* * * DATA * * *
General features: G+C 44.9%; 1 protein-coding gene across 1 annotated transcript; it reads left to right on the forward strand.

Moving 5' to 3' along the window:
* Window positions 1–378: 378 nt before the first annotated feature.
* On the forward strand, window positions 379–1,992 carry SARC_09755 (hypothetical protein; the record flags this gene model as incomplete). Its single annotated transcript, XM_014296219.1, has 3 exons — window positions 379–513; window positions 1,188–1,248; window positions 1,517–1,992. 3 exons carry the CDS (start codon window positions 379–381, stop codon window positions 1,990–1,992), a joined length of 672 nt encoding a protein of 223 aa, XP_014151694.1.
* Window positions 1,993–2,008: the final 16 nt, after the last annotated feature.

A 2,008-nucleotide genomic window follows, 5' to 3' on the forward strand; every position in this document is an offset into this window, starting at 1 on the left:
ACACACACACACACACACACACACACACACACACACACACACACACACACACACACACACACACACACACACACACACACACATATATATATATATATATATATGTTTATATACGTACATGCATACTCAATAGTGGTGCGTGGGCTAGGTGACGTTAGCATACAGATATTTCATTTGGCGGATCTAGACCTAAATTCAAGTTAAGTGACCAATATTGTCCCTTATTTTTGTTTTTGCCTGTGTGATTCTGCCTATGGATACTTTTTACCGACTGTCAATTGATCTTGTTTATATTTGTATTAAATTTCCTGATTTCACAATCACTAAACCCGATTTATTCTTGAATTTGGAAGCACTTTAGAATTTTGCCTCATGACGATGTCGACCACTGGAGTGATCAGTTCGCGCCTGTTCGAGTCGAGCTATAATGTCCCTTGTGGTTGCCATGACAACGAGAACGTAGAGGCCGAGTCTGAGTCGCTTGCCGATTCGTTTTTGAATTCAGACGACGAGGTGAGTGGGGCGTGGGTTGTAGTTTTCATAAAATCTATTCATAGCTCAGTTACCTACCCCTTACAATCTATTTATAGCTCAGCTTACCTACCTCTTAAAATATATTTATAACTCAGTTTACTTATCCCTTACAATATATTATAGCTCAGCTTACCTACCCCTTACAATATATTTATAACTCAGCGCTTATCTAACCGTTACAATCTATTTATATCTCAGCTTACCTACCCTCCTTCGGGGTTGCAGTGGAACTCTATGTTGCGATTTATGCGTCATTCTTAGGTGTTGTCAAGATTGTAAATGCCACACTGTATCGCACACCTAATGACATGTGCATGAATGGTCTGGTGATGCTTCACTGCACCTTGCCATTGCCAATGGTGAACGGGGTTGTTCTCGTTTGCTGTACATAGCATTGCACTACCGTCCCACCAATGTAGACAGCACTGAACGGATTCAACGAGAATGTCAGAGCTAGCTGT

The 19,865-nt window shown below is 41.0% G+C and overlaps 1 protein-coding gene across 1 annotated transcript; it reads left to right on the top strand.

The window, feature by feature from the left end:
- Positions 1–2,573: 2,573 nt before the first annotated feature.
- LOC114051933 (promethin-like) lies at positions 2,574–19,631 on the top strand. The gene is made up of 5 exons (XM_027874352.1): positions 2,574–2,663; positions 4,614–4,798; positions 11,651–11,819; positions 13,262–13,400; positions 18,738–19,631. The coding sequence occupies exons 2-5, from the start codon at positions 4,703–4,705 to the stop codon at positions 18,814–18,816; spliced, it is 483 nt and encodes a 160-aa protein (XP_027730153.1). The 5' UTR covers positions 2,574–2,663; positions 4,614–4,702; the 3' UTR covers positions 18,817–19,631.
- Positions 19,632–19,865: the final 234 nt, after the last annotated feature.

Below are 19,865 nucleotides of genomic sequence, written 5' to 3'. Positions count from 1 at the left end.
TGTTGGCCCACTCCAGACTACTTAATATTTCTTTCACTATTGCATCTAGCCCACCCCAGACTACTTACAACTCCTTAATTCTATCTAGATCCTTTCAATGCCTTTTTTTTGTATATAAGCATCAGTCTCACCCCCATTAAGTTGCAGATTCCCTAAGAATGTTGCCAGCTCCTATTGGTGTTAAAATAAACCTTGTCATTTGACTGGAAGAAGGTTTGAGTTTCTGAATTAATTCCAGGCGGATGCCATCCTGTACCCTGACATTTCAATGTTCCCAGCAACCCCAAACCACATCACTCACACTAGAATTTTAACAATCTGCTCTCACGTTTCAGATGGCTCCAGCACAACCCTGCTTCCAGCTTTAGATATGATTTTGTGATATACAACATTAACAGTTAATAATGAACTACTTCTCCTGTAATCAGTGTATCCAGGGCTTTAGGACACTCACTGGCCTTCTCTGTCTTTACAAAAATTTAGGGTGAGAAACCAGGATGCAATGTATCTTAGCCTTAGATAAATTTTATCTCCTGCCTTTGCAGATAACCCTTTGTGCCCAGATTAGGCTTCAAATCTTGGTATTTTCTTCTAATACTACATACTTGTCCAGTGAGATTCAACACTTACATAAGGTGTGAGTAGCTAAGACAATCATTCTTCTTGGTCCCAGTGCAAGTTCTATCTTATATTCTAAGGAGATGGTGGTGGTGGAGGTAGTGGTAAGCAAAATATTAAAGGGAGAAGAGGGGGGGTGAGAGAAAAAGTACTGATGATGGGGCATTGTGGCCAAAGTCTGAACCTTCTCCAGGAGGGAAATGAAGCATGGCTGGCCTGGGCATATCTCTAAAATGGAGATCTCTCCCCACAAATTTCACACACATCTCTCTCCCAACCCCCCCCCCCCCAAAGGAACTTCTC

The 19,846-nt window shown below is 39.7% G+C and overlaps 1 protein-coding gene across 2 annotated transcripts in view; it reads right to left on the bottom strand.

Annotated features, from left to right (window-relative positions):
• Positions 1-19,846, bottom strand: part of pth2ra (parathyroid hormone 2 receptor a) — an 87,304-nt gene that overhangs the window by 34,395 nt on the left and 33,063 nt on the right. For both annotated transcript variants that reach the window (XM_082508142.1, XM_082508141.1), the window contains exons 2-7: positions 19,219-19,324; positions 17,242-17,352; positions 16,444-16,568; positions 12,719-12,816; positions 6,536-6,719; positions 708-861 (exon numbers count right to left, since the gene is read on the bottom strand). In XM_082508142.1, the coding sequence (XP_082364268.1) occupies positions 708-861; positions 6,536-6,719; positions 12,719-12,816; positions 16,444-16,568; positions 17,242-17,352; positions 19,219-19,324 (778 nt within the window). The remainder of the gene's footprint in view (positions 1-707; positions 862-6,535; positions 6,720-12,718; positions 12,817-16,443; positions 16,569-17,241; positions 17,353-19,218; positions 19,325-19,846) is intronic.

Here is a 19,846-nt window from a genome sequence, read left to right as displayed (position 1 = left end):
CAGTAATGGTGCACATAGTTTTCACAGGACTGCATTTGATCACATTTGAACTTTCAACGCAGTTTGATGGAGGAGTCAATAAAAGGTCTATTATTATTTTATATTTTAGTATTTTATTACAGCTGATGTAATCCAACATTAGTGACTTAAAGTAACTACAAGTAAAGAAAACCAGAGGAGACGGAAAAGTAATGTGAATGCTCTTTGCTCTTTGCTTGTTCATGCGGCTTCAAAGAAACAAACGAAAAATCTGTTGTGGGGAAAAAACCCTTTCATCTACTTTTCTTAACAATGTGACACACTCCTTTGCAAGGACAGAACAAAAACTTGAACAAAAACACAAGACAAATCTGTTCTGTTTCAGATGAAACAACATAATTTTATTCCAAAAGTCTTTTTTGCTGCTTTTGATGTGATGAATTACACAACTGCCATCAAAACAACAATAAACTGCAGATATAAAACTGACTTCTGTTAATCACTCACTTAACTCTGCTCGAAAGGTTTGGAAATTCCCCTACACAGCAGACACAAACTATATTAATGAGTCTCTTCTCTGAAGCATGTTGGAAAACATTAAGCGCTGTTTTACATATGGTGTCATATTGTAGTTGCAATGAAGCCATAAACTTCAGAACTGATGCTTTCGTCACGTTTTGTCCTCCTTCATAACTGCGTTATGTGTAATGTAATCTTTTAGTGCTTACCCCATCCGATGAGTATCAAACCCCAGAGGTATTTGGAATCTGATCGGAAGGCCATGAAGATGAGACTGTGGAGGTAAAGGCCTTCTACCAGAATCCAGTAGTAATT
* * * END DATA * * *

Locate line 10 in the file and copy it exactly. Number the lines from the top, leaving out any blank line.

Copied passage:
- Positions 1–2,573: 2,573 nt before the first annotated feature.